Argentina had its chances against mighty Peru on Thursday night in South American World Cup qualifying, but this was pretty much how things went:
Lionel Messi hit the post on that chance and sent another first-half shot just wide of the mark, and eventually Argentina settled for a 0-0 home draw. And now, with just one game remaining in World Cup qualifying, the 2014 runners-up and two-time champions may have to settle for the inconceivable: They might just miss the 2018 tournament altogether.
Here’s how things stand in CONMEBOL heading into Tuesday’s final qualifying matches:
The top four teams from South America qualify for the World Cup — Brazil already has sealed its bid and Uruguay is almost certain to do so — while the fifth-place squad has to face Oceania champion New Zealand in a two-leg playoff next month, with the winner booking its ticket to Russia. And there sits Argentina, somehow in sixth place.
“Our situation is not very comfortable,” Argentina Coach Jorge Sampaoli said after the Peru draw, “but it depends on us.”
Argentina’s best hope for qualification is a win Tuesday night against already eliminated Ecuador in the thin air of Quito, a place where Argentina hasn’t won in World Cup qualifying since 2001. A draw wouldn’t be ideal, but scenarios exist in which Argentina still gets through. A loss would mean almost certain doom. According to ESPN’s projections, Argentina has just a 47 percent chance of qualifying.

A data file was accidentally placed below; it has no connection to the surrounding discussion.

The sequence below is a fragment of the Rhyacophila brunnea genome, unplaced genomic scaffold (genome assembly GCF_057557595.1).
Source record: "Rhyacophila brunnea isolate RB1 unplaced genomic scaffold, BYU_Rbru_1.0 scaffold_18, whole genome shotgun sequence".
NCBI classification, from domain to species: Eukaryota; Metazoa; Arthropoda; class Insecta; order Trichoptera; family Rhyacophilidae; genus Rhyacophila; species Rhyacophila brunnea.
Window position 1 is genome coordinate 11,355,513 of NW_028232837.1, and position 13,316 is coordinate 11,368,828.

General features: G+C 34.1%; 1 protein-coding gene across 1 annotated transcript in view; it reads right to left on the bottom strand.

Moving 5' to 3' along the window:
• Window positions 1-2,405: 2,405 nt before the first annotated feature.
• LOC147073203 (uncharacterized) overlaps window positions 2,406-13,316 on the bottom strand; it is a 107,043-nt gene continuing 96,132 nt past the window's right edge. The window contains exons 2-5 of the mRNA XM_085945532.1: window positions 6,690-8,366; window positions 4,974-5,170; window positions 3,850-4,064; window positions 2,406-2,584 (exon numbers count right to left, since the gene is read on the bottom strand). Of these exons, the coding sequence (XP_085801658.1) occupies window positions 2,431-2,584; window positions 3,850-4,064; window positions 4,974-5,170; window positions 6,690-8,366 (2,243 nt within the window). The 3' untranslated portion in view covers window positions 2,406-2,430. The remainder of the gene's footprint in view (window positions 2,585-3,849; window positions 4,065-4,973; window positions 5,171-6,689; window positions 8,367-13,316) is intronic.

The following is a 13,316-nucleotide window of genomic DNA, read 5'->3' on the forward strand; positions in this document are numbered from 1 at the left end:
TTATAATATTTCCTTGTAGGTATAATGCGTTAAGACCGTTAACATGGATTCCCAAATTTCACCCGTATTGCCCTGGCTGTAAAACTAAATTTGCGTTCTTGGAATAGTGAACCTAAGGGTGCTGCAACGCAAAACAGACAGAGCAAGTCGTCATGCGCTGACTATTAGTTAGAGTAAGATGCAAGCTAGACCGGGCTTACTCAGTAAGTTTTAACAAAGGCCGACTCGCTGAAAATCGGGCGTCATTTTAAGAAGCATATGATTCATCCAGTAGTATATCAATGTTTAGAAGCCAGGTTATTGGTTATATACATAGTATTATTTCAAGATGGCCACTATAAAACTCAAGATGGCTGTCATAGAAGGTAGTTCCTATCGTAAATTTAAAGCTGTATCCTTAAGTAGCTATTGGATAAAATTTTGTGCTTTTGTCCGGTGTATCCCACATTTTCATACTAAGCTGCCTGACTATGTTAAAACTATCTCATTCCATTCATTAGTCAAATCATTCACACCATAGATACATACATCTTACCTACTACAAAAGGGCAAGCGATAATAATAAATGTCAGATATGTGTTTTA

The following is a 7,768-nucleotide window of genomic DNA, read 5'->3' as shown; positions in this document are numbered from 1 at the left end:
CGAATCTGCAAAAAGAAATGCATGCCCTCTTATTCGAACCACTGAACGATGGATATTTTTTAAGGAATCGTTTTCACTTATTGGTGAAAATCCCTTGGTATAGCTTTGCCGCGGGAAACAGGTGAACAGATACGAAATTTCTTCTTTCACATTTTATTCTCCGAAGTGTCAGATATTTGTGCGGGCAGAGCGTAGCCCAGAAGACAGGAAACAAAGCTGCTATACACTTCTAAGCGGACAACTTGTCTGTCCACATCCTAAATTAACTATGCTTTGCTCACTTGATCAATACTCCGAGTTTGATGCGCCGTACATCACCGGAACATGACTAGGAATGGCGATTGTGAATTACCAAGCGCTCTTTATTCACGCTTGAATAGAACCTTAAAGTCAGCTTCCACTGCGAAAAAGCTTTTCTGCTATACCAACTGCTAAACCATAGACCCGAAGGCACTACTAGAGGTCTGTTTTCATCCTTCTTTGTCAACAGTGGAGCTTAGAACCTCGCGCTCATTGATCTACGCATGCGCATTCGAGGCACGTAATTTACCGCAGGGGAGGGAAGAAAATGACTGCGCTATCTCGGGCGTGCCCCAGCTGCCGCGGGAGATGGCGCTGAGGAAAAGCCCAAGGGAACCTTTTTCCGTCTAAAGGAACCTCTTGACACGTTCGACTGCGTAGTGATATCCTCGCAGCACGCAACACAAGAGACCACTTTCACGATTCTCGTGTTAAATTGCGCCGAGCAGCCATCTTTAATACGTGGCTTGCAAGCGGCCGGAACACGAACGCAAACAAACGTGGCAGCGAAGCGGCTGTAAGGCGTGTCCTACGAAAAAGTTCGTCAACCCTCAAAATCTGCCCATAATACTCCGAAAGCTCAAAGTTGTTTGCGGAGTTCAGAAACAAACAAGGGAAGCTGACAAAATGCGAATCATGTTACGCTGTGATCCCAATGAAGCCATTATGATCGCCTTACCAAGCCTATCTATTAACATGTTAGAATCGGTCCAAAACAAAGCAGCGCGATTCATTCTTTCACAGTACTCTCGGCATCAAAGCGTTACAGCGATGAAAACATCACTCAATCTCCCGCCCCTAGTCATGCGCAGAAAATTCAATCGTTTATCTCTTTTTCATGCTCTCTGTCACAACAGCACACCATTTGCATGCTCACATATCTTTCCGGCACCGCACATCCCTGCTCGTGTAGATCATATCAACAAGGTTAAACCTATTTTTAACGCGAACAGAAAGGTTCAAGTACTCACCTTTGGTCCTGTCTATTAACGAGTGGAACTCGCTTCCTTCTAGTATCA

The other games: Uruguay vs. Bolivia, Brazil vs. Chile, Peru vs. Colombia and Paraguay vs. Venezuela.
Argentina last missed the World Cup in 1970. Since then, it has won the tournament twice (1978, 1986) and finished as runner-up twice (1990, 2014). This round of qualification reached its nadir on March 28, when Argentina suffered a 2-0 loss to Bolivia without Messi, who had been suspended four games for abusing an official in the team’s previous qualifier against Chile. Manager Edgardo Bauza was fired a few weeks leader, but things haven’t improved much under Sampaoli: La Albiceleste has scored just one goal in three games, and it was an own-goal by Venezuela. Only Bolivia has scored fewer goals during the South American qualifying campaign.
Failure to qualify would further complicate Messi’s messy relationship with his home country. One of the world’s greatest players, Messi left Argentina for Spain at the age of 13 to train with FC Barcelona, the La Liga titan for which he’s played his entire professional career. Soccer fans in his home country have seemingly held that against him, complaining that he didn’t first rise through the pro ranks in Argentina like Diego Maradona and never won a World Cup, again like Maradona.
Maradona never failed to reach the World Cup, either, and at 30, Messi and Argentina might be fumbling his final chance.
More soccer coverage from The Washington Post: